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Lymphangioleiomyomatosis—presence of receptor tyrosine kinases and the angiogenesis factor VEGF-A as potential therapeutic targets
  1. Henrik Watz1,*,
  2. Knut Engels2,*,
  3. Siegfried Loeschke3,
  4. Michael Amthor4,
  5. Detlef Kirsten5,
  6. Helgo Magnussen5,6
  1. 1Pulmonary Research Institute, Hospital Grosshansdorf, Center for Pneumology and Thoracic Surgery, Grosshansdorf, Germany
  2. 2Department of Pathology, University Clinic Frankfurt, Frankfurt, Germany
  3. 3Department of Pathology, Research Center Borstel, Borstel, Germany
  4. 4Department of Pathology, Hospital Rotenburg, Rotenburg, Germany
  5. 5Hospital Grosshansdorf, Center for Pneumology and Thoracic Surgery, Grosshansdorf, Germany
  6. 6Pulmonary Research Institute, Hospital Grosshansdorf, Center for Pneumology and Thoracic Surgery, Grosshansdorf, Germany
  1. Correspondence to:
    Dr H Watz
    Pulmonary Research Institute, Hospital Grosshansdorf, Center for Pneumology and Thoracic Surgery, Woehrendamm 80, D-22927 Grosshansdorf, Germany;h.watz{at}

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Lymphangioleiomyomatosis (LAM) is a rare systemic disorder in women occurring either sporadically (sporadic LAM) or in association with tuberous sclerosis (TS-LAM). It is caused by proliferating smooth muscle-like LAM cells, which lead to a progressive cystic destruction of the lungs and abdominal tumours (renal angiomyolipomas and/or axial lymph node lesions). LAM cells express receptors for oestrogen and progesterone and stain positive for HMB-45, an antibody against the melanoma-related antigen.1 LAM fulfils the criteria of a neoplastic disease with enhanced proliferation,2 metastasising processes,3 increased migratory activity and invasiveness of LAM cells.4 Currently, an effective treatment interfering with these processes does not exist. Growth factors such as platelet-derived growth factor (PDGF) and epidermal growth factor (EGF) have been identified to enhance LAM and renal angiomyolipoma cell proliferation in vitro.2,5 Whether LAM cells express growth factor-associated receptor tyrosine kinases and the angiogenesis factor vascular endothelial growth factor-A (VEGF-A), which represent promising targets of small-molecule and antibody therapy in neoplastic diseases, is currently unknown.

We studied immunohistochemically the expression of the following proteins by LAM cells in 10 formalin-fixed and paraffin-embedded LAM specimens: epidermal growth factor receptor (EGFR; PharmDx Kit, Dako, Hamburg, Germany), platelet-derived growth factor receptor α (PDGFR-α; rabbit polyclonal, Dianova, Hamburg, Germany), human epidermal growth factor receptor-2 (HER2; HercepTest, Dako), VEGF-A (clone VG1 identifying the VEGF-A isoforms VEGF121, VEGF165 and VEGF189, DCS, Hamburg, Germany) and c-KIT (CD117; rabbit polyclonal, Dako). Staining procedures were carried out according to the manufacturer’s instructions, and appropriate positive and negative controls were used. A semiquantitative scoring system of the immunohistochemical reactions for all receptor tyrosine kinases, the hormone receptors and VEGF-A was applied as follows: negative, no reaction or percentage of positive cells <5%; 1, 5–25% positive cells; 2, 26–50% positive cells; 3, 51–75% positive cells; 4, >75% positive cells; +, weak staining intensity; ++, moderate staining intensity; +++, strong staining intensity. Histological severity of lung destruction was assessed using the LAM histological score.6 The assessment of the LAM histological score and the immunohistochemical stainings was performed independently by two histopathologists (KE and MA). Only morphologically clear-cut, HMB-45 positive LAM lesions (nodules, cysts and diffuse LAM cell proliferations) were taken for analysis. All final decisions were made by consensus. Additionally, EGFR gene copy number per LAM cell nucleus was investigated by one histopathologist (SL) using fluorescence in situ hybridisation (FISH; LSI EGFR SpectrumOrange/CEP 7 SpectrumGreen probe, Vysis, Abbott Laboratories, Wiesbaden, Germany). The study was approved by the local ethics committee and written informed consent was obtained from all participants or their close relatives.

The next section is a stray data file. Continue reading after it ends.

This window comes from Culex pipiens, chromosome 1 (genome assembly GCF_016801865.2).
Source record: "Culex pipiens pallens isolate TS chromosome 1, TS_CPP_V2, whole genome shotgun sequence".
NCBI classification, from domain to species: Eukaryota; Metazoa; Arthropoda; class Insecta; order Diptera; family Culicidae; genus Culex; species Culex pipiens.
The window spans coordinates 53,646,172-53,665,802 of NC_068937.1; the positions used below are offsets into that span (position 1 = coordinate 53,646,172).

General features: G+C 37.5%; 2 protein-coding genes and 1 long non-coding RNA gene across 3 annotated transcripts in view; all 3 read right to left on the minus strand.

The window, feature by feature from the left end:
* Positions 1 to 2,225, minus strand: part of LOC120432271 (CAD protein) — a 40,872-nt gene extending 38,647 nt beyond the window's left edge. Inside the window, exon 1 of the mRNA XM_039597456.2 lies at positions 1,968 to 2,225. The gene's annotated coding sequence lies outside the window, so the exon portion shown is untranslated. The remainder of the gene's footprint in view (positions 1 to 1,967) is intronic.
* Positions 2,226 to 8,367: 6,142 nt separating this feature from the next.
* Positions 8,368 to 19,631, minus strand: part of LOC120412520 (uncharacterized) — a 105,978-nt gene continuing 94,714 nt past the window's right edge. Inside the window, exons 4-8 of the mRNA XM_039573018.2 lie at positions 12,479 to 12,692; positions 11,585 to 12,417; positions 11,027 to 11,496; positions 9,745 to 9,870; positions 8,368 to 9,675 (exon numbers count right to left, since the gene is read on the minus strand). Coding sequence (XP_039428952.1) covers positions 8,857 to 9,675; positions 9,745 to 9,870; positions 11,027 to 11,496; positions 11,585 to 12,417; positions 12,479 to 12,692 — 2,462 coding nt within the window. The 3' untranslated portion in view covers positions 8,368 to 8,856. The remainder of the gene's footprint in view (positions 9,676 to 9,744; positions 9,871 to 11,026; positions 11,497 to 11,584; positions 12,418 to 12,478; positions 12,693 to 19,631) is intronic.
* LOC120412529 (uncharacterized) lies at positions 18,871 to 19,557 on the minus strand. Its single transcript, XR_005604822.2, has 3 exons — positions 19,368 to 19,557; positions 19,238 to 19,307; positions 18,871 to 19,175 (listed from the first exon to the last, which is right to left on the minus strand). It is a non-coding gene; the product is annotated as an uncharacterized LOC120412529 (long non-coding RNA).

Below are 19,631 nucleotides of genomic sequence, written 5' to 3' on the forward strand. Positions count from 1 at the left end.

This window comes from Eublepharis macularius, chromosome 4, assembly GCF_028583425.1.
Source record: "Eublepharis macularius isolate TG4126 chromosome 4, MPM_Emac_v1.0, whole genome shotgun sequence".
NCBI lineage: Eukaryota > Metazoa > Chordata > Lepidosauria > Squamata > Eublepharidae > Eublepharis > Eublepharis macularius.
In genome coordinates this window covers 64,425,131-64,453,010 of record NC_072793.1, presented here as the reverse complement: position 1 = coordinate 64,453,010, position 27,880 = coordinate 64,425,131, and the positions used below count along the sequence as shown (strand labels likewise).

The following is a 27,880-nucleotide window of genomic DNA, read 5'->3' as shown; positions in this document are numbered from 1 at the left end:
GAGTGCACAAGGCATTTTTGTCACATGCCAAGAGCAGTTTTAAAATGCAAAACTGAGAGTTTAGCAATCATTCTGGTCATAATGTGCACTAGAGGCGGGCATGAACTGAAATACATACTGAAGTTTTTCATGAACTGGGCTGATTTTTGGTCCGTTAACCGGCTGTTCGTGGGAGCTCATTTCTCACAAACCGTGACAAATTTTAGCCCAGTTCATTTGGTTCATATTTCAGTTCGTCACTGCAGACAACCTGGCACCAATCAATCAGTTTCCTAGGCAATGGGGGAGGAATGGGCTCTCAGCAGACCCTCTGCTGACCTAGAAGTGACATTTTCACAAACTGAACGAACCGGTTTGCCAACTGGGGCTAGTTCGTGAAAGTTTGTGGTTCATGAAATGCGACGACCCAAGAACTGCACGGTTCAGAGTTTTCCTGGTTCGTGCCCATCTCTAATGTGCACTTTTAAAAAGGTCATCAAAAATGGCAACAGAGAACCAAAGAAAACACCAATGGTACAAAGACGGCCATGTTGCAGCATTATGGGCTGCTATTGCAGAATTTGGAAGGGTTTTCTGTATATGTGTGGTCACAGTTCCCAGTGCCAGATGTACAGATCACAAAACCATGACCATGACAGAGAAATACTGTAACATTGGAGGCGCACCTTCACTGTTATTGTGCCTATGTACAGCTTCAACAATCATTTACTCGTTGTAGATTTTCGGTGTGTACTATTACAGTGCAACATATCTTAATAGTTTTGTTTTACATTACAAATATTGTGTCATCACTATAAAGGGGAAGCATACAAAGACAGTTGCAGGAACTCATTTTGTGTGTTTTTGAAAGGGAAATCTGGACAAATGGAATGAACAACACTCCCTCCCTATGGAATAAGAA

In all specimens, LAM lesions were consistently positive for PDGFR-α and VEGF-A. EGFR-positive LAM cells were observed in seven specimens. No amplification or higher polysomy of the EGFR gene was detected. In addition to c-KIT-positive mast cells, which were sporadically present in LAM lesions and the surrounding lung tissue, LAM cells themselves were found to be positive for c-KIT in six of the specimens. HER2 was negative in all specimens (fig 1). For details, see supplementary table available online at

Figure 1

 Expression of epidermal growth factor receptor (EGFR), platelet-derived growth factor receptor α (PDGFR-α), vascular endothelial growth factor-A (VEGF-A) and c-KIT (CD117) in lung lymphangioleiomyomatosis (LAM) lesions. The panel shows two pulmonary LAM specimens (case 5, A–D; case 7, E–H). Case 5 (A–D) represents predominant cystic and diffuse proliferating LAM lesions, whereas case 7 (E–H) represents predominant nodular growth pattern. The cases show a variable expression of EGFR, PDGFR-α, VEGF-A and c-KIT (CD117).

We demonstrated that PDGFR-α, EGFR, c-KIT and VEGF-A as targets of currently available compounds are expressed by LAM cells. These findings imply further research in the field of small-molecule and antibody therapy in LAM.


We thank Professor H Morr, Dr J Linke, Dr J Galle, Dr C Smaczny and Dr M Choschzick for providing us with the tissue samples. We also thank Ralf Lieberz and his team for the excellent technical assistance.


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  • * These authors contributed equally to this work.

  • Competing interests: None.

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